The war in Gaza is tearing apart British political life

The war in Gaza is tearing apart British political life

LondonLast Friday, when pubs across the UK were full of people finishing their work thinking only about the pints of beer in front of them, British Prime Minister Rishi Sunak appeared on television in an unusual but worrying appearance. With the tone and attitude of a statesman who, in a few months, will face a very difficult election campaign, with all opinion polls against him, Sunak warned against extremism in British political life, “which has made democracy itself a target.” According to his words.

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One of the symptoms is the threats that representatives receive from all parliamentary blocs, whether through or with networks You doodle At his home because of his position, both pro-Israel and pro-Palestinian, regarding the October 7 Hamas attack and the brutal Israeli response against the Palestinians, which during five months of war has killed at least 30,000 people, and which It killed at least 30,000 people. Hundreds of thousands of people were condemned to death by starvation. Sunak said all of this amounted to “an extreme attempt to separate us.” But what he did not say is that the tense climate highlights the inability or unwillingness of the two main parties in the British political system, the Conservatives and Labour, to critically distance themselves from Washington's unconditional support for Benjamin Netanyahu's devastating military campaign.

The deficit is particularly striking on the labor issue. Paralyzed by the fear that the party would be accused of anti-Semitism – as was usual during the Corbyn era (2015-19), and which was amplified by the agreement of the pro-Blair right to end leader Jeremy Corbyn, too far to the left – in the first four and a half months of the war, he did not want His successor, Keir Starmer, in calling for an “immediate” ceasefire in Gaza.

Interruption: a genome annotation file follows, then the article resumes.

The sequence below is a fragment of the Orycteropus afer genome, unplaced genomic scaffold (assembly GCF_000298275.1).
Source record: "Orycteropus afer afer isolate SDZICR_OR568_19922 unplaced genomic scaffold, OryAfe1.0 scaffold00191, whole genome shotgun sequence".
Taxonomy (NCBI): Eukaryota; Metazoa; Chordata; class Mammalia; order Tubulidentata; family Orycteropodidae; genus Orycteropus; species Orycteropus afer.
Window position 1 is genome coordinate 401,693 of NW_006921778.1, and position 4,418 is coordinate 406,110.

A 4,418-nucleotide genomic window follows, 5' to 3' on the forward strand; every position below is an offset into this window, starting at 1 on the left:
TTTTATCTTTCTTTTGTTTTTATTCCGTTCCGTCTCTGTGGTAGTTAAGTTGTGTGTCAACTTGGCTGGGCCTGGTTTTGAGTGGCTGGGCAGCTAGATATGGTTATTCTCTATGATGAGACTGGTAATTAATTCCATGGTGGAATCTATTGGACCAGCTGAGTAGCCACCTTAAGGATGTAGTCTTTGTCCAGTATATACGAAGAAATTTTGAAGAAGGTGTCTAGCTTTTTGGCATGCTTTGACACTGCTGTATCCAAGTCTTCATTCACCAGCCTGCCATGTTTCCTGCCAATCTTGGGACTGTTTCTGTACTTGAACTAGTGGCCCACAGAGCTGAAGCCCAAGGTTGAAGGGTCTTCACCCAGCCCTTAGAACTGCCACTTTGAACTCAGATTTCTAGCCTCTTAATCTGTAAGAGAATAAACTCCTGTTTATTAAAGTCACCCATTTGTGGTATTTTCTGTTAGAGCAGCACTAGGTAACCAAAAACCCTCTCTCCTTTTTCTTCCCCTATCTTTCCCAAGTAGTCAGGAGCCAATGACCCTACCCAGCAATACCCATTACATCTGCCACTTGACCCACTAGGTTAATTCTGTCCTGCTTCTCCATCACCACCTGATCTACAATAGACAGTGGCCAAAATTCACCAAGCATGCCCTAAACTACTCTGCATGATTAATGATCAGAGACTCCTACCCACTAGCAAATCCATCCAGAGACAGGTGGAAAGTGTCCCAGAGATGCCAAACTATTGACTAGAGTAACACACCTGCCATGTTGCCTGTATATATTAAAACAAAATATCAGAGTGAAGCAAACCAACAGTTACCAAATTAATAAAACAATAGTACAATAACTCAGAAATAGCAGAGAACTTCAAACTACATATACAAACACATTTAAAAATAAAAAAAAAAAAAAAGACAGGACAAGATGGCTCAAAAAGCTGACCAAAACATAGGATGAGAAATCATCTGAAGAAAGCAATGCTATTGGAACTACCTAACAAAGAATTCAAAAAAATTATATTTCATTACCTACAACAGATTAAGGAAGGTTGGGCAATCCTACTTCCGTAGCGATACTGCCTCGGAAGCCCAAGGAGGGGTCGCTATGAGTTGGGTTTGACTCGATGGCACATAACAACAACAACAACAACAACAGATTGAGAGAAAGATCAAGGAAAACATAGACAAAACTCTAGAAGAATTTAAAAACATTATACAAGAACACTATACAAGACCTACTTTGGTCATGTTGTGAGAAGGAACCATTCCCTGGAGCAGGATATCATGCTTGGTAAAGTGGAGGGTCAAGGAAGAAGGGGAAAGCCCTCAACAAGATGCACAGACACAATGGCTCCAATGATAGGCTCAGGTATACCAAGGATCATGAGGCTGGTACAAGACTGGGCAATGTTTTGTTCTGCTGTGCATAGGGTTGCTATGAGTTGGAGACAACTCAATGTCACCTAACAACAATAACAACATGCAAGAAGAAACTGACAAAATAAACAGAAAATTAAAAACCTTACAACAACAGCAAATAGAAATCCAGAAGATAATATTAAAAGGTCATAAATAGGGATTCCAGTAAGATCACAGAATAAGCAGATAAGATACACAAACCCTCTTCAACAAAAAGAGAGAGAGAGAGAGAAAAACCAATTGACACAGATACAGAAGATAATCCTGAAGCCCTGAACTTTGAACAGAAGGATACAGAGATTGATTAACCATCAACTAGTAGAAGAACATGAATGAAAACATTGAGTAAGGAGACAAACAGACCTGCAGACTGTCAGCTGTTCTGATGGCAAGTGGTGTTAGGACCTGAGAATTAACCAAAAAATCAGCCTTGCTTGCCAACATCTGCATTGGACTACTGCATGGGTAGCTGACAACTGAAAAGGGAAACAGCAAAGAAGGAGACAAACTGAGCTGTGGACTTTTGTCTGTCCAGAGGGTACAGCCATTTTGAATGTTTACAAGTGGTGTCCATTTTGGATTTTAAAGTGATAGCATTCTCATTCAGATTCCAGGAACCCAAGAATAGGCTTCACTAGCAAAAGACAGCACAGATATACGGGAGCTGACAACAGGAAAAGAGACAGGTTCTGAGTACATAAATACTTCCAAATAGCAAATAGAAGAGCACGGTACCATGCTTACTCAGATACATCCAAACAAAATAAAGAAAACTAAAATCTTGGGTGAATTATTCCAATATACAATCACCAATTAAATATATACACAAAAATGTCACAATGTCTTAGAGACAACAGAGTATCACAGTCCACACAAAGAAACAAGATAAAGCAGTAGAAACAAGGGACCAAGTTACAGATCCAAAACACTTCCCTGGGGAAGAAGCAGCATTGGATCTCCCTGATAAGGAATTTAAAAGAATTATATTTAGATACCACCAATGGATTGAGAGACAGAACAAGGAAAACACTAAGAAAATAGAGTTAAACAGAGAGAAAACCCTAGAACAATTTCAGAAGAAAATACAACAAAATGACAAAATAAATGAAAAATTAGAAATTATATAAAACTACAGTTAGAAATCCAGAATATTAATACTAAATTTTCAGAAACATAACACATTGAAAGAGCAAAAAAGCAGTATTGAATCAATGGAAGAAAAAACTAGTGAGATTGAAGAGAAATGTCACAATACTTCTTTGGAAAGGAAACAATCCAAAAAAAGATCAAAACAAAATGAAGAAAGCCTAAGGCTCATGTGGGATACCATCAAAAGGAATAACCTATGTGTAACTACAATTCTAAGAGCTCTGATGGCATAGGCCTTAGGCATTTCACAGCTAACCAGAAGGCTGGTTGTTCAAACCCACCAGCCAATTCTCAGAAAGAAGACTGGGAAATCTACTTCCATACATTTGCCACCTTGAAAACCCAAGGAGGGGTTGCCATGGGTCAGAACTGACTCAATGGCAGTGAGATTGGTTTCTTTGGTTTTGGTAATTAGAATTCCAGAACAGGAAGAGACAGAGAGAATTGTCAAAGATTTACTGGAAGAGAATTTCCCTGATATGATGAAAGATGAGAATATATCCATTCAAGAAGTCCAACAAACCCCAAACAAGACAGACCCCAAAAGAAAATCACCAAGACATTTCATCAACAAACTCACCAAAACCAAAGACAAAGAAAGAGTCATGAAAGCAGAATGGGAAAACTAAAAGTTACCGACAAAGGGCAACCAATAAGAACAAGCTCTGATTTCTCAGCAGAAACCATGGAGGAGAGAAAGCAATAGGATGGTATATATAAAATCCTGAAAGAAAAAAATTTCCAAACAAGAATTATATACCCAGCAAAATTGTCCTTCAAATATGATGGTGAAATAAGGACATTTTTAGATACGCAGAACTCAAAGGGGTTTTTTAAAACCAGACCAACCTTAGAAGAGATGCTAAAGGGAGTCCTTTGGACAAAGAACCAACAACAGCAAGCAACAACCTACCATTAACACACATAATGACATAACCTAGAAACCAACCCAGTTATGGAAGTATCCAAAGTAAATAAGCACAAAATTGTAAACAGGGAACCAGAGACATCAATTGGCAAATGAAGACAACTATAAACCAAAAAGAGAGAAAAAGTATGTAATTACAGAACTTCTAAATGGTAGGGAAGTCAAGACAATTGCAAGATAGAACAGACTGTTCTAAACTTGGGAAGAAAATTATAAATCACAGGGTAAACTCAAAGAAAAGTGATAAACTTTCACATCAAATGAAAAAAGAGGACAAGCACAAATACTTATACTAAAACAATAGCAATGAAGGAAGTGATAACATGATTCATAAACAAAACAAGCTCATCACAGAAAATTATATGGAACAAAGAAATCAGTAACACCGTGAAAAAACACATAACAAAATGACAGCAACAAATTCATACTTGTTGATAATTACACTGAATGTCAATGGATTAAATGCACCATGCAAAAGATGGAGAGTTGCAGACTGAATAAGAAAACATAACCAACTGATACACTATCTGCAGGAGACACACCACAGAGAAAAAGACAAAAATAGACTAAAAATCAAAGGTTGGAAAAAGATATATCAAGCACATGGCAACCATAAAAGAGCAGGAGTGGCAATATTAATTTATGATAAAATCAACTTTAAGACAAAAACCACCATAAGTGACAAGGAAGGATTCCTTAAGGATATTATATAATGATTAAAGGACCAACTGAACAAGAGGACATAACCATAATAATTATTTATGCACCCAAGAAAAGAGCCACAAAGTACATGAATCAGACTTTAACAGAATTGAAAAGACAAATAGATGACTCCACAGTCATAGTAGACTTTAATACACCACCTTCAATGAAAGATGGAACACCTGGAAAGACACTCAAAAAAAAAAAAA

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Only the SNP's parliamentary maneuver, which promoted two motions in this regard, in November and the last on 21 February, was not finally put to a vote through Starmer's pressure on the Speaker of Parliament (Parliament).Loudspeaker)- They forced him to talk, first, about a “permanent ceasefire,” without explaining further. Finally, to avoid a widespread revolt on the part of his deputies, he presented his own proposal in which he spoke of an “immediate ceasefire on humanitarian grounds.” The Scottish National Party does not include this term Humanity In addition, the positionLoudspeakerHis choice to vote for Labour's motion, rather than the SNP's, caused him to lose the confidence of nationalists, who saw it as a hand by the opposition leader to avoid an embarrassing revolt due to his lukewarm stance on Gaza.

North Manchester area

But what precipitated last weekend's events can be explained by the fact that less than twenty-four hours before Sunak's unexpected appearance on the podium at major events, an almost unprecedented electoral shock occurred. During the early hours of the same Friday morning, the results of the by-elections were announced for the Rochdale constituency, located 17 kilometers north of Manchester, which has a Muslim population of 30%.

The winner of the seat was the controversial and eccentric former Labor MP George Galloway, 69, who was returning to the House of Commons for the fourth time. In this case as a Labor Party candidate. The first time he got there was in 1987, when he was Labor candidate for the Glasgow area. He was expelled from the party in 2003 because of his stance against the Iraq War.